Atu: The Magus

Lunar Intention: Union

Location: 15.6631° N, 73.7419° E (Mandrem Beach, Goa, India)

On the road again. The travelling life is a familiar and comfortable one, a flow state that I easily slip into. There’s a certain awareness and disposition that comes with this state: an embodied sense that surfaces at the start of any new journey.

Although I’ve always lived in Melbourne, and a ten-kilometre circle in Melbourne’s inner northern suburbs at that, frequent travel has been a recurring theme in my adult life. I have travelled to lose myself, find myself and re-invent myself; I have travelled for love, marriage and to escape unhappy relationships; I have travelled for birthdays and I have travelled for deaths; I have travelled for family, with family and to symbolically let go of a dead family member; I have travelled on a whim and because I couldn’t think of anything better to do with my life. I have consistently travelled to avoid my adult responsibilities in life but I have also travelled to leverage growth and change, because of spiritual inspiration or just because I thought it would make a good story later. Relevant to this blog, I have travelled to re-enchant my life whenever it feels bogged down in orthodoxy, monotony and order. Travel for me is the best counter spell to the curse of Greyface.

As a means of re-enchantment, travelling drops me into a state of deep experiencing that is marked from the numbed trance of my domestic life. The greatest tool of re-enchantment is being able to adopt the role of flâneur and cultivating the state of meditative contemplation that comes with a flâneur’s lifestyle.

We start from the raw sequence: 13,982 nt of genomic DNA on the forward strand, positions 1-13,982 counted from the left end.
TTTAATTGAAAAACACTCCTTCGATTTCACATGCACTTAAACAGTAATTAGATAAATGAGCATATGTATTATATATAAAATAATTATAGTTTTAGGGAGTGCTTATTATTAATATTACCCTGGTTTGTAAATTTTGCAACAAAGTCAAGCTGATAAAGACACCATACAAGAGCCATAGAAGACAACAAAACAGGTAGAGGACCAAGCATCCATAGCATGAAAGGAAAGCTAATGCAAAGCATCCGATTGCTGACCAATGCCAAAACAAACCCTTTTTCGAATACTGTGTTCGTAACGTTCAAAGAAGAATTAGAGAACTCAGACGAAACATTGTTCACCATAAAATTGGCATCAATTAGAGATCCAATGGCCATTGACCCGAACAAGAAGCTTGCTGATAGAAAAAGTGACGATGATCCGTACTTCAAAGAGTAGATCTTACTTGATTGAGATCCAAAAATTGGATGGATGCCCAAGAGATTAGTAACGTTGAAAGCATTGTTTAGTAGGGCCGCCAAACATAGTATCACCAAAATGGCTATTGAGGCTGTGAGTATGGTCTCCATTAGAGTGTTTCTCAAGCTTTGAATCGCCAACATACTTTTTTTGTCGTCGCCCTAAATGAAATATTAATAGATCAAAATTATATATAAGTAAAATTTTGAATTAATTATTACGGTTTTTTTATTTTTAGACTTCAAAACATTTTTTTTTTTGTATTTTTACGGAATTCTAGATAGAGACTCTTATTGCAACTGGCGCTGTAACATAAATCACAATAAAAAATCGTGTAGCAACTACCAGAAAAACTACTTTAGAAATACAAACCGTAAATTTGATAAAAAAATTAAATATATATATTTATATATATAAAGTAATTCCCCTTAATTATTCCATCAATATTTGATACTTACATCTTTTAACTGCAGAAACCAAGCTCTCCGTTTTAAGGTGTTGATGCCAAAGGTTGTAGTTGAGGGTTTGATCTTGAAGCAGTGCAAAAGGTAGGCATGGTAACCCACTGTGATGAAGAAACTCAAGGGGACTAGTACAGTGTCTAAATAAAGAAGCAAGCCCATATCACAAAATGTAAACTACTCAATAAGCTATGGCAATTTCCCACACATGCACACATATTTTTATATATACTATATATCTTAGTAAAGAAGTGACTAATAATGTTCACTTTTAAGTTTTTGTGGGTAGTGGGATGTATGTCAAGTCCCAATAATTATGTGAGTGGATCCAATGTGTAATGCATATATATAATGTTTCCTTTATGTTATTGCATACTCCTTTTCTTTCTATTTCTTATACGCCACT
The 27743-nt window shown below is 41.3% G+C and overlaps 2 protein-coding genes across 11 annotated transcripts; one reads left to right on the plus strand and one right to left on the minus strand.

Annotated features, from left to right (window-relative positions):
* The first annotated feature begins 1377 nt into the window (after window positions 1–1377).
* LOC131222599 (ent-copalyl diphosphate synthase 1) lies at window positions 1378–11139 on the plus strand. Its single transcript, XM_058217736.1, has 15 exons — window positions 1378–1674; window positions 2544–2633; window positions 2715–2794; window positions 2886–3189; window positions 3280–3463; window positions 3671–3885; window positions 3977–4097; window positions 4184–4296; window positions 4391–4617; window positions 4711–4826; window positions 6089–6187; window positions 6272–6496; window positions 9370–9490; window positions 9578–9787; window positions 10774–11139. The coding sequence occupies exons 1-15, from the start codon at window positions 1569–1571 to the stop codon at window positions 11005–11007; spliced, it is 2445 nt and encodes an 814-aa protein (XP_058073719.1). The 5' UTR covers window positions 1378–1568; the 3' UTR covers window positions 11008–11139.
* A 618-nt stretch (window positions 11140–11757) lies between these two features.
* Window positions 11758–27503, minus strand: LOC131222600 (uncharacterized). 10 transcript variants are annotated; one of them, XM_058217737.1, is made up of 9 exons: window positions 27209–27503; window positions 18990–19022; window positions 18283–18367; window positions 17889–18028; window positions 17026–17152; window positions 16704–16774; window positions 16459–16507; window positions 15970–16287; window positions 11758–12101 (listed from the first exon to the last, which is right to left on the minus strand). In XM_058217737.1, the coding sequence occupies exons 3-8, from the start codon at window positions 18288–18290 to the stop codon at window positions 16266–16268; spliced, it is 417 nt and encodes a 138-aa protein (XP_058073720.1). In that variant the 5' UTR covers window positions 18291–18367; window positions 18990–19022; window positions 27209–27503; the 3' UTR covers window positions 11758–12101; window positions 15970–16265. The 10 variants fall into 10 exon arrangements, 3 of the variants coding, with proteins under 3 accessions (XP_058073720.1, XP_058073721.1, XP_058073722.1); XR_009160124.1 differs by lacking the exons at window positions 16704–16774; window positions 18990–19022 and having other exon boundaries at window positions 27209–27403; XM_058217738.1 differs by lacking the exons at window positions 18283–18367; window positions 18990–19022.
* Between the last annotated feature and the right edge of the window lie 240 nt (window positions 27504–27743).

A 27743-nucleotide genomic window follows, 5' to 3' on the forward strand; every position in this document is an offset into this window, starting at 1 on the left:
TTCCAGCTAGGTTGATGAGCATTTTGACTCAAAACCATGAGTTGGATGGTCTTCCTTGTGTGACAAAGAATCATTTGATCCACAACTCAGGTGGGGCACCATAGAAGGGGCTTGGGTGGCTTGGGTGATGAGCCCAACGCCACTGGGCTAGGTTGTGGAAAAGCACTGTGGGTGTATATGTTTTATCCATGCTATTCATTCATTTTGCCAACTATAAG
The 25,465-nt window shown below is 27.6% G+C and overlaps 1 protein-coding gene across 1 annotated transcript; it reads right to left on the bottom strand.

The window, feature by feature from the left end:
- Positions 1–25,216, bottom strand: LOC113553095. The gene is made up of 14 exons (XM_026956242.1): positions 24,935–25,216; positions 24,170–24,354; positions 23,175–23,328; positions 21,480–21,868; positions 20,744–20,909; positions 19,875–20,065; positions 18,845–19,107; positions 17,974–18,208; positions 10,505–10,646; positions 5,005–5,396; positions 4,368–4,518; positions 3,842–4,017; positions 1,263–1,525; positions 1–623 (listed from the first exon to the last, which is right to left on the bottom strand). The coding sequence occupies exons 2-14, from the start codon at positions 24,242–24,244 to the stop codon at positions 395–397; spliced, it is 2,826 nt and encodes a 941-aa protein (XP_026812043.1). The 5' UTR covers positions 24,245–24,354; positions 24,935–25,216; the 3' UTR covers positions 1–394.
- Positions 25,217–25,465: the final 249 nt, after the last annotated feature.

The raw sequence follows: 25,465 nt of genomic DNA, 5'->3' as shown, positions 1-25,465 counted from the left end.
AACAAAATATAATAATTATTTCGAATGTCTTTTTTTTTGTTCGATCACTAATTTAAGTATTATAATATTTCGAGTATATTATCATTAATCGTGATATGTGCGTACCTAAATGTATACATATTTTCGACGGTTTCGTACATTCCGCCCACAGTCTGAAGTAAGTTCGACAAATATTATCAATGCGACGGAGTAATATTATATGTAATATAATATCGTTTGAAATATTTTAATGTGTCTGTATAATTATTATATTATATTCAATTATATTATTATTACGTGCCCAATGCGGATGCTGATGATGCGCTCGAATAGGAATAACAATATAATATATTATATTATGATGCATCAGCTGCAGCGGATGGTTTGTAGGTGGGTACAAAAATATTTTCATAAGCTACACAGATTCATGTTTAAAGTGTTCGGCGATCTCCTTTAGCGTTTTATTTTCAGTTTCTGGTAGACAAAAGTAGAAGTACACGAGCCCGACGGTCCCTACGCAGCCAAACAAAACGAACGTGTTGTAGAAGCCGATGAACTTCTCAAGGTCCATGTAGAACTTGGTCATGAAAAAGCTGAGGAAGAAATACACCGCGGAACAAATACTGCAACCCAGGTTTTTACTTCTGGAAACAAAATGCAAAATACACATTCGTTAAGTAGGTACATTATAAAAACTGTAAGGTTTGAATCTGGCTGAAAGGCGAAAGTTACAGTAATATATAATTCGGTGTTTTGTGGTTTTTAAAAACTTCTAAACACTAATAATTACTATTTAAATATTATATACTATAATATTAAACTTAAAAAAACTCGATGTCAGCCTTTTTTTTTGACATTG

Travelling re-enchants because it sharpens one’s psychic and somatic awareness. I am conscious of my being moving through new and unfamiliar environments; I carry an awareness of how my clothes hang on me, how new climates affect me and a material sense of the contents of my pockets and bags. I notice more the effects of food and my interactions with strangers. My sense of personal safety and responsibility is piqued; my curiosity about everything that goes on around me, insatiable. Travel tests my resilience and resourcefulness through a range of material and emotional discomforts. This method of re-enchanting allows me a greater sense of the limits of my personal boundaries, limits I am often not challenged to explore to any depth in the humdrum of life back home. Crucially, travel gets my creative juices flowing. The link between walking and creativity has been well documented and I find that the flâneur lifestyle agrees with this. I can happily walk for miles a day when travelling and my journal entries become essay length on all manner of topics.